You may choose to look the other way but you can never say again that you did not know.
– William Wilberforce
On this date in 1833, the British Slavery Abolition act received Royal Assent and effectively abolished slavery in the majority of the British Empire. The faith of William Wilberforce lead him to become an active abolitionist and work toward the passage of the Slave Trade Act of 1807. Wilberforce continued the fight after he left Parliament. The Slavery Abolition Act passed in 1833 just days before Wilberforce died. The Wilberforce story is told in the movie Amazing Grace.
Coincidentally or perhaps providentially, on this same date 130 years later, Martin Luther King, Jr. stood on the steps of the Lincoln Memorial (August 28, 1963) and delivered his I Have a Dream speech.
Dr. King said, “Our lives begin to end the day we become silent about things that matter.”
I mentioned earlier this week that I officially graduated from the Biblical Training Program at the Christian Counseling and Training Center. I managed to finish the three-year program in seven years. Truth be told, I have a few requirements to finish out before it’s really official. But, I’m almost there. My certificate will hang alongside my certificate in Christian Education from Asbury Theological Seminary.
This past Sunday, our pastor mentioned the 1040 Window. In short, that’s the area in those regions of the eastern hemisphere, plus the European and African part of the western hemisphere, located between 10 and 40 degrees north of the equator. In terms of missions, that’s the area of the world where people are least likely to have heard the gospel.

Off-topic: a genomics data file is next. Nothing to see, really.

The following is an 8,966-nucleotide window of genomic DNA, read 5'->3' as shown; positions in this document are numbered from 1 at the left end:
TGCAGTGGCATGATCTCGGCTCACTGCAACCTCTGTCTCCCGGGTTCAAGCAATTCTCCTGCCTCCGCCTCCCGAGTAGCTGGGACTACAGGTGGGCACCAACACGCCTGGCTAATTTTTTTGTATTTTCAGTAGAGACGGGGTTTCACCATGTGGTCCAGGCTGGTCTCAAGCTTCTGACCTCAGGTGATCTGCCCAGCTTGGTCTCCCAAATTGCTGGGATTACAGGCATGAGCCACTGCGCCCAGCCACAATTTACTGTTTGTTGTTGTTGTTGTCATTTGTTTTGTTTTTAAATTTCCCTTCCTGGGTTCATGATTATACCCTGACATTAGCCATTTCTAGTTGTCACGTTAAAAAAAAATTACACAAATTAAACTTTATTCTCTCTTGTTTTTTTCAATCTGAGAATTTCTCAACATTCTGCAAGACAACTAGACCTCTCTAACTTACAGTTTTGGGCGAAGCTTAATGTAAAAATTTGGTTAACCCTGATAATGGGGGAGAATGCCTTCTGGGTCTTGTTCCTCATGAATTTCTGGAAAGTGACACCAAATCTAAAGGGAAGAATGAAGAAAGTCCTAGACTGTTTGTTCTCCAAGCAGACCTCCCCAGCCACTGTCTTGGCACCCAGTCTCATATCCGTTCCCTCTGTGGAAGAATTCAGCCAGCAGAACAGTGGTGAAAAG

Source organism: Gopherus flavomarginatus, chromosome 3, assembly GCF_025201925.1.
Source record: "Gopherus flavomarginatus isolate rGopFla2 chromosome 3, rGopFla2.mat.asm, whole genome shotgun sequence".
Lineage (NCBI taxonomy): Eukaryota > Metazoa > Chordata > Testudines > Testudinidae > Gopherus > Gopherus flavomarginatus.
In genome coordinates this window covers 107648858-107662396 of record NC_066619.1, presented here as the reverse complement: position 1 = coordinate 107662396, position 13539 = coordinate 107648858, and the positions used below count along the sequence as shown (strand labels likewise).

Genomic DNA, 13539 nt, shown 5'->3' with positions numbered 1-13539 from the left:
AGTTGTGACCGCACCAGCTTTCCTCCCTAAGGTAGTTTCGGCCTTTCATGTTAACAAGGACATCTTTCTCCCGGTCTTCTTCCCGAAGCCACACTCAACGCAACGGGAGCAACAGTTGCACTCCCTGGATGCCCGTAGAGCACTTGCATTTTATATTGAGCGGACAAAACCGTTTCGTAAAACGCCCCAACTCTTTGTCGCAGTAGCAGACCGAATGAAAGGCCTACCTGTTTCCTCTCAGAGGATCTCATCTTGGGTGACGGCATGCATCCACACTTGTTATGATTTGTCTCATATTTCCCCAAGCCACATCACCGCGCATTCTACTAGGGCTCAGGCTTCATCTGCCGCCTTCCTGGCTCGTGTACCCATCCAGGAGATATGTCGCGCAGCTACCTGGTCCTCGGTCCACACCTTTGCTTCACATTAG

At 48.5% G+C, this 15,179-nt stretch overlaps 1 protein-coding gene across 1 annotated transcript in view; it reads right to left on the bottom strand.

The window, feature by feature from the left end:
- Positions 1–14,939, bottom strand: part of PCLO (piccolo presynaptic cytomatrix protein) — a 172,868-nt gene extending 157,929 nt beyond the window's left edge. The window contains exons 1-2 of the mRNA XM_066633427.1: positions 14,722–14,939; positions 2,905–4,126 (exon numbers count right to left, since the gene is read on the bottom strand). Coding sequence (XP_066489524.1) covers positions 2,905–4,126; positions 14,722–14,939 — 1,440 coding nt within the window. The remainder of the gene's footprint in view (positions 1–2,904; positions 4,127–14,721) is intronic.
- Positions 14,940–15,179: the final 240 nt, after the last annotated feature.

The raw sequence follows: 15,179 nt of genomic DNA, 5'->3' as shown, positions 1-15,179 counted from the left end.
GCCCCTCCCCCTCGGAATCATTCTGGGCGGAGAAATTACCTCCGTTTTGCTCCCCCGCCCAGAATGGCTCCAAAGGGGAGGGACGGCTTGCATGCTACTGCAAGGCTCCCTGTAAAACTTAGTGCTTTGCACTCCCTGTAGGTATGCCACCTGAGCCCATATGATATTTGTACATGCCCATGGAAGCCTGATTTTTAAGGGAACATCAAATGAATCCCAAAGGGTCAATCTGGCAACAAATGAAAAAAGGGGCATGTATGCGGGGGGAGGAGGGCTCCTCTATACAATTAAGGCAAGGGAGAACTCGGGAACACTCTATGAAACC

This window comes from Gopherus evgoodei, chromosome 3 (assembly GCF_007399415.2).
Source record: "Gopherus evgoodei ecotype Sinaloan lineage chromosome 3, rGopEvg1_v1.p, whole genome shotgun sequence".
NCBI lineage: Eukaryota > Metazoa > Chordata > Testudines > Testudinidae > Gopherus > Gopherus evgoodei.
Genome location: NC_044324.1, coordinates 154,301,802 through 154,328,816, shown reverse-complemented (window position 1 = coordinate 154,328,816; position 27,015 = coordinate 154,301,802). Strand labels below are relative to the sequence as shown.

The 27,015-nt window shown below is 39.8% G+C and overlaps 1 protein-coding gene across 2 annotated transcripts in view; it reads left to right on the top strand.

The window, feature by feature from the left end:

All of these beg the question, what am I going to do about it?
- What do I do about ISIS?
- What do I do about Muslim persecution of Christians?
- What do I do about the Middle East?
- What do I do about Ferguson?
The list could go on and on…and on…
What am I going to do about it? What are you?
I suppose we could all sit here and argue back and forth on the Internet. We all know how effective that is. Don’t get me wrong, the Ice Bucket Challenge is proof that the Internet can do amazing things in terms of awareness and fundraising. But that’s an entirely different story than the beheading of an American journalist or racial unrest in our city streets.
Allow me a little geekiness here:
Frodo: I wish the ring had never come to me. I wish none of this had happened.
Gandalf: So do all who live to see such times. But that is not for them to decide. All we have to decide is what to do with the time that is given to us.
I don’t have a magic ring to carry to Mount Doom to be destroyed. Truth is, I’d freak out at the spider anyway (and I have the scar to prove it).
Is all this as incoherent as my pre-caffeinated brain thinks it is?
I can’t fix all the world’s problems. But that doesn’t give me the freedom to ignore them, even if I don’t know the solution.
I spent over thirty years working politics thinking that if we just elected the right candidate then things would be better. Don’t laugh. The statement remains basically true if incredibly naive.
It’s true that I’ve become disgusted with the yelling and the screaming and the dishonesty of politics. It’s been fairly easy to step out of the political game, step away from the political blogging and even tone down, if not completely eliminate political commenting on social media.
But the issues haven’t gone away. And I can’t ignore them.
To be honest, I don’t have it within me to launch or join another crusade. At the same time, I don’t think I can just sit here.
There’s no snarky comment or ending to this post because I don’t have the answer.
All that I know for sure is that I can’t ignore the question.